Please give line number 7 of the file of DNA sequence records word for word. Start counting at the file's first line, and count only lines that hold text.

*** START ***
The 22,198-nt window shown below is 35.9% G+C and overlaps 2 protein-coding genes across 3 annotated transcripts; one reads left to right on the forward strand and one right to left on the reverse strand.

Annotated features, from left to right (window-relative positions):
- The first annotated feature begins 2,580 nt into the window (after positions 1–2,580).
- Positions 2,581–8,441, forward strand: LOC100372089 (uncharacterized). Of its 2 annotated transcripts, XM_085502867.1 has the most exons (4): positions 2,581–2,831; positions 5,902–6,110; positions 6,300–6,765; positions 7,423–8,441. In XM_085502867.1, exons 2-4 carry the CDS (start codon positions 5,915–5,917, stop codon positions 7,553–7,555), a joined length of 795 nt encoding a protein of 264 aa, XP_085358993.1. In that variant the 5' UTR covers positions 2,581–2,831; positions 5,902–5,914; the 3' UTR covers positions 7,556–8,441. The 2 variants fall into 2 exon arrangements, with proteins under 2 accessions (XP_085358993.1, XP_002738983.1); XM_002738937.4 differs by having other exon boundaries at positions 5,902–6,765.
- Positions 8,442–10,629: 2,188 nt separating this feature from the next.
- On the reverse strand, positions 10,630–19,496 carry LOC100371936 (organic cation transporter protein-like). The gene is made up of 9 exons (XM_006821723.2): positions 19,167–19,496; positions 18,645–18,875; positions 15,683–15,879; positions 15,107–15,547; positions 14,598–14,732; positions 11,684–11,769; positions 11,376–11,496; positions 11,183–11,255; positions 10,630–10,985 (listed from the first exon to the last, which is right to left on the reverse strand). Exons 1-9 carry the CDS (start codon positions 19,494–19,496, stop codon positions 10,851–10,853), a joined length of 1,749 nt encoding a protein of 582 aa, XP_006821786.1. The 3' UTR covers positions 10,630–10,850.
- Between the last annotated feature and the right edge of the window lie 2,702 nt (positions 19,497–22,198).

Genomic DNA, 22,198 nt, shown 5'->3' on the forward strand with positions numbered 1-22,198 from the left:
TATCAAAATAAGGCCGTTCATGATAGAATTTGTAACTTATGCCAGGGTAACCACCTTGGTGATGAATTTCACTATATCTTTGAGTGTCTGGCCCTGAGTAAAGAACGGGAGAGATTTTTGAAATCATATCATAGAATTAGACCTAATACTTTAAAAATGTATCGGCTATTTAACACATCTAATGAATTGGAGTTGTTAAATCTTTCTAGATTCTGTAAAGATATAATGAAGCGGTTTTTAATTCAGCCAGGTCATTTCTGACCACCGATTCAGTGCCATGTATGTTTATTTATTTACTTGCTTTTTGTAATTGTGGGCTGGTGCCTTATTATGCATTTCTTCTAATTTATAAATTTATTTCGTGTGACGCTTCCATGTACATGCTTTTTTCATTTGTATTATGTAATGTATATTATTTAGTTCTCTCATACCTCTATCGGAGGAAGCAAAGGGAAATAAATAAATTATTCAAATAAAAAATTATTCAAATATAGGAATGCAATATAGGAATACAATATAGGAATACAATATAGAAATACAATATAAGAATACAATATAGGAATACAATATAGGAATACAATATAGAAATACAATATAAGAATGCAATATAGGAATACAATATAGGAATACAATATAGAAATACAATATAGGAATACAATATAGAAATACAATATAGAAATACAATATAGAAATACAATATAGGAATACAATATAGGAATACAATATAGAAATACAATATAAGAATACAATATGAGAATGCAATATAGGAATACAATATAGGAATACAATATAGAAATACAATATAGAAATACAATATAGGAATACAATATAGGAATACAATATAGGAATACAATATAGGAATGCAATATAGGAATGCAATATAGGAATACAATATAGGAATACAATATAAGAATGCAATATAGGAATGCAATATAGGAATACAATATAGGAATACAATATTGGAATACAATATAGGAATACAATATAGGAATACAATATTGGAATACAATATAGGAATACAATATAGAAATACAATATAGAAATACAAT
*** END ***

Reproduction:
- Between the last annotated feature and the right edge of the window lie 2,702 nt (positions 19,497–22,198).